Telstra’s revised definitive agreements to hand over its copper and HFC networks to NBN has come into force after the competition regulator today said it had approved the telco's migration plan.
The approval means all the preconditions on the revised definitive agreements have now either been met or waived, allowing NBN to progressively take ownership of Telstra’s final mile networks.
With the deal complete, the network builder said in a statement it would launch its wholesale HFC offering in 2016.
“Our task is to complete the build in the next five years and our agreement with Telstra will help us to do just that. Using existing infrastructure means we can build the NBN network sooner and at less cost to taxpayers than originally anticipated,” NBN CEO Bill Morrow said.
Telstra managed to retain the $11 billion value of its former 2011 definitive agreements in the new contract.
The revised agreement between Telstra and NBN, which was adapted for the Coalition’s multi-technology mix model, was agreed to in December last year.
Under the contract, Telstra will disconnect premises from its copper and HFC broadband networks within the NBN footprint, but rather than decommission the networks, NBN Co will take over ownership of the copper and HFC to use them where it sees fit in for its multi-technology NBN rollout.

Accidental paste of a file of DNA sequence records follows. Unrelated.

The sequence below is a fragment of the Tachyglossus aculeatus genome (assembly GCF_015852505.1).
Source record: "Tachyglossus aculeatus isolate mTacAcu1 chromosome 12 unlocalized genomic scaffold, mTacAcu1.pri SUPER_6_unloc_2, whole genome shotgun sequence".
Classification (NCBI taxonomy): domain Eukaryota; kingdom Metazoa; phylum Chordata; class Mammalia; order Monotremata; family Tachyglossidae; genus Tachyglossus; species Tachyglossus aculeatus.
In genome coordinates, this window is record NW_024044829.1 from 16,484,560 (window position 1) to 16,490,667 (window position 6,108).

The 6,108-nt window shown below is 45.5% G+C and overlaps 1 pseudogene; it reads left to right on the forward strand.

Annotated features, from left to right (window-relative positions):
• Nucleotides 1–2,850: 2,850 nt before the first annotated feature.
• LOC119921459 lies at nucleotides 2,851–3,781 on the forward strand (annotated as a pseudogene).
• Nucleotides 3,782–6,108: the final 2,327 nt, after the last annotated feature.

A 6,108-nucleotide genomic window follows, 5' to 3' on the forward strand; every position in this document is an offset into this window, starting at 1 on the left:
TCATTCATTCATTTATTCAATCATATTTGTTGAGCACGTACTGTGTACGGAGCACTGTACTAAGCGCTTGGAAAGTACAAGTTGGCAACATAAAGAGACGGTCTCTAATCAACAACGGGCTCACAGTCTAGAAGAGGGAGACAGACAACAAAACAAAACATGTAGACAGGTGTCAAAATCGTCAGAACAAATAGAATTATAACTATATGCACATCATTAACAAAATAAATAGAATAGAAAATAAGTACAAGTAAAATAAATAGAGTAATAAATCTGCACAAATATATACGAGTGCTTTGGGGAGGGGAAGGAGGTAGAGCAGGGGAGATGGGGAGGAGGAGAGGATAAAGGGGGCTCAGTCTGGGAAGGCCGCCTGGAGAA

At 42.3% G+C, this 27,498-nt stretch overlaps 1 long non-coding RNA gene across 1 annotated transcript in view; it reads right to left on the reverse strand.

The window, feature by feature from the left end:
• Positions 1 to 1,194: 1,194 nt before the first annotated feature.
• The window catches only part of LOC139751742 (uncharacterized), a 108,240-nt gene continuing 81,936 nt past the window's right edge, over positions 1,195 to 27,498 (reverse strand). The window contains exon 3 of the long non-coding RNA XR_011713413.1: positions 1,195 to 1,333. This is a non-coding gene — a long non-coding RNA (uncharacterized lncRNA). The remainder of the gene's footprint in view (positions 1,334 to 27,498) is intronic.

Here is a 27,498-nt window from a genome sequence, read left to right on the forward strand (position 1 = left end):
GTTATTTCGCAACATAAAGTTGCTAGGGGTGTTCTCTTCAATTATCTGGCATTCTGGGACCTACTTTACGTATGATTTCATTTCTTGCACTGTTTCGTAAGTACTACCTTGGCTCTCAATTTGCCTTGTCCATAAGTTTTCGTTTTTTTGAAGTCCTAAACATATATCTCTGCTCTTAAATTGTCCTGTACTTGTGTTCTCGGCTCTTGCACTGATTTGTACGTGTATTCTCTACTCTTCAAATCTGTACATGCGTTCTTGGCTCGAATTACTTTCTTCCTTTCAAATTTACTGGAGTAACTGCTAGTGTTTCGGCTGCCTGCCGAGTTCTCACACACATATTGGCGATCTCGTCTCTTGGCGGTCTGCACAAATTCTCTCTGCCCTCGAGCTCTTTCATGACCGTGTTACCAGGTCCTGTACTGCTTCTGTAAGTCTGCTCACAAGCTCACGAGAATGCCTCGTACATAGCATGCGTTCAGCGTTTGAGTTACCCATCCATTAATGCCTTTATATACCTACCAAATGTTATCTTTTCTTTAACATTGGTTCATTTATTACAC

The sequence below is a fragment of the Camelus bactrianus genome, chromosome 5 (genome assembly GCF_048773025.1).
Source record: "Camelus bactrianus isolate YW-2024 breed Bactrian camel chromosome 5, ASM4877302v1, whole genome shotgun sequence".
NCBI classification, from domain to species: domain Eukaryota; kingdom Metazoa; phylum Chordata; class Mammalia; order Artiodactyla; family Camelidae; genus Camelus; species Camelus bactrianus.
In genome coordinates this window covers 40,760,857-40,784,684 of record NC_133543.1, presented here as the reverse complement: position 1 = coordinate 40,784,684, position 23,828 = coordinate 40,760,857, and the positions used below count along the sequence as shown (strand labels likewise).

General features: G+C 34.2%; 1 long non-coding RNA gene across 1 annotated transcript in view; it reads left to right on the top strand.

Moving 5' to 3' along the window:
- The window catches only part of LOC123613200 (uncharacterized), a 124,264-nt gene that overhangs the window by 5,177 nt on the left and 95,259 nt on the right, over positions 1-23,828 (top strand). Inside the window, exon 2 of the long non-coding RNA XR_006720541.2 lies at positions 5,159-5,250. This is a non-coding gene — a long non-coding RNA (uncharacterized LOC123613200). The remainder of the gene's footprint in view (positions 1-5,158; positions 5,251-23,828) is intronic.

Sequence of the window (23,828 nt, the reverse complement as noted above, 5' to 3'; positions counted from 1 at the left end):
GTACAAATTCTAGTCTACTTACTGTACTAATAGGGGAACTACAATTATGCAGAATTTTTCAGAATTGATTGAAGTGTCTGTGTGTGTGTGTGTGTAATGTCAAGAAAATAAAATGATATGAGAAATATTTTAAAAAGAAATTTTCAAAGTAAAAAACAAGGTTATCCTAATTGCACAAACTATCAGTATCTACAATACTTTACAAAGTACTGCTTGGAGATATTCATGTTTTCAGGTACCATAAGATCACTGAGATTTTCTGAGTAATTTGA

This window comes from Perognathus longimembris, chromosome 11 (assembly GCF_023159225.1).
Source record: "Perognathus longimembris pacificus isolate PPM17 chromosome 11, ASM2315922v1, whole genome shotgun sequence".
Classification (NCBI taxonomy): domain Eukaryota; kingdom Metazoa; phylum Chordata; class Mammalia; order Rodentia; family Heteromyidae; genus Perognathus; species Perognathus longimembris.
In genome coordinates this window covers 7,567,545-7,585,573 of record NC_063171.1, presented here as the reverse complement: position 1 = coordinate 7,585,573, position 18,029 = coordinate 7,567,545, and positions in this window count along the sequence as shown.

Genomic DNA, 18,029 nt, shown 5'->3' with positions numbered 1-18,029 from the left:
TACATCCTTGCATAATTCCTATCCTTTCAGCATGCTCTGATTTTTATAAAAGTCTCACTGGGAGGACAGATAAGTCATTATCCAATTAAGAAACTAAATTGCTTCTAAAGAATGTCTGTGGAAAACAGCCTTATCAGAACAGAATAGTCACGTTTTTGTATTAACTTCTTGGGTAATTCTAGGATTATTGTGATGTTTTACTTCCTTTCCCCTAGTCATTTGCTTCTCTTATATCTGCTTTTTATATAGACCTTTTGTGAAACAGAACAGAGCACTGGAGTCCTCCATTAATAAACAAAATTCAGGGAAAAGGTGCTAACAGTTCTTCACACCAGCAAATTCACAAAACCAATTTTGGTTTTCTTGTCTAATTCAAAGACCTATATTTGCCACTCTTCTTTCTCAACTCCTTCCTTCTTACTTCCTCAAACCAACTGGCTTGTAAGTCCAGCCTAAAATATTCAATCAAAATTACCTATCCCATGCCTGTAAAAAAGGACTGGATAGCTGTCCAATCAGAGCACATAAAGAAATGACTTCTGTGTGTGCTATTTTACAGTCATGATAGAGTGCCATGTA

“As we said at the time we signed the revised definitive agreements in December 2014, we have achieved the key principle of maintaining the overall value of the original agreements,” Telstra chief executive Andrew Penn said in a statement today.
Telstra was required to present the ACCC with a revised migration plan, which it submitted in March, and gain approval from the Australian Taxation Office for the definitive agreements to go ahead.
The updated migration plan modifies some migration and disconnection arrangements in the interests of service continuity while taking into account the Coalition's multi-technology mix NBN.
“The revised migration plan will better protect consumers from premature disconnection of their phone and internet services,” ACCC chairman Rod Sims said in a statement.
The ACCC’s approval of the plan was required because of the restrictive trade practices provisions of the Competition and Consumer Act 2010.
The regulator has also warned it might need to reassess the migration and disconnection arrangements down the track, once the rollout is underway.